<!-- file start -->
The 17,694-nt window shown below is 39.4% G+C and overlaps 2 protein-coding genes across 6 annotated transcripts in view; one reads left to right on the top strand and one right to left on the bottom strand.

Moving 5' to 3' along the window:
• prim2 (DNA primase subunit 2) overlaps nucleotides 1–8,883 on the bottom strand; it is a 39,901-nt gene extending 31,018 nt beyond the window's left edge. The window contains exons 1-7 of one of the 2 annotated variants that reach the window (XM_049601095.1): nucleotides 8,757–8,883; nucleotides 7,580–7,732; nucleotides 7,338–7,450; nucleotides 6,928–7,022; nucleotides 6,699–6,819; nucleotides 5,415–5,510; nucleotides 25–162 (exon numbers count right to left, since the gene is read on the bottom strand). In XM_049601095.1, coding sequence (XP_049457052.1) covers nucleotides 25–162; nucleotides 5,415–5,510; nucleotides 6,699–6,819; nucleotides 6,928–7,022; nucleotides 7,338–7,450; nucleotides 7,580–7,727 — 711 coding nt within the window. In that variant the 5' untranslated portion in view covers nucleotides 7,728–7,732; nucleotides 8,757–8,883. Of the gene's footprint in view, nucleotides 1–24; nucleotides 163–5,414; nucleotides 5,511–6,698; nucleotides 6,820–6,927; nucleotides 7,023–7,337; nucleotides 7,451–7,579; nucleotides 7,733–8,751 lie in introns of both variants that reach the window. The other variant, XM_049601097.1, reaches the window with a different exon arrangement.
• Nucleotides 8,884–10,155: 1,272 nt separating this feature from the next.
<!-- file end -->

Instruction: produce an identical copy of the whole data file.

The 17,694-nt window shown below is 39.4% G+C and overlaps 2 protein-coding genes across 6 annotated transcripts in view; one reads left to right on the top strand and one right to left on the bottom strand.

Moving 5' to 3' along the window:
• prim2 (DNA primase subunit 2) overlaps nucleotides 1–8,883 on the bottom strand; it is a 39,901-nt gene extending 31,018 nt beyond the window's left edge. The window contains exons 1-7 of one of the 2 annotated variants that reach the window (XM_049601095.1): nucleotides 8,757–8,883; nucleotides 7,580–7,732; nucleotides 7,338–7,450; nucleotides 6,928–7,022; nucleotides 6,699–6,819; nucleotides 5,415–5,510; nucleotides 25–162 (exon numbers count right to left, since the gene is read on the bottom strand). In XM_049601095.1, coding sequence (XP_049457052.1) covers nucleotides 25–162; nucleotides 5,415–5,510; nucleotides 6,699–6,819; nucleotides 6,928–7,022; nucleotides 7,338–7,450; nucleotides 7,580–7,727 — 711 coding nt within the window. In that variant the 5' untranslated portion in view covers nucleotides 7,728–7,732; nucleotides 8,757–8,883. Of the gene's footprint in view, nucleotides 1–24; nucleotides 163–5,414; nucleotides 5,511–6,698; nucleotides 6,820–6,927; nucleotides 7,023–7,337; nucleotides 7,451–7,579; nucleotides 7,733–8,751 lie in introns of both variants that reach the window. The other variant, XM_049601097.1, reaches the window with a different exon arrangement.
• Nucleotides 8,884–10,155: 1,272 nt separating this feature from the next.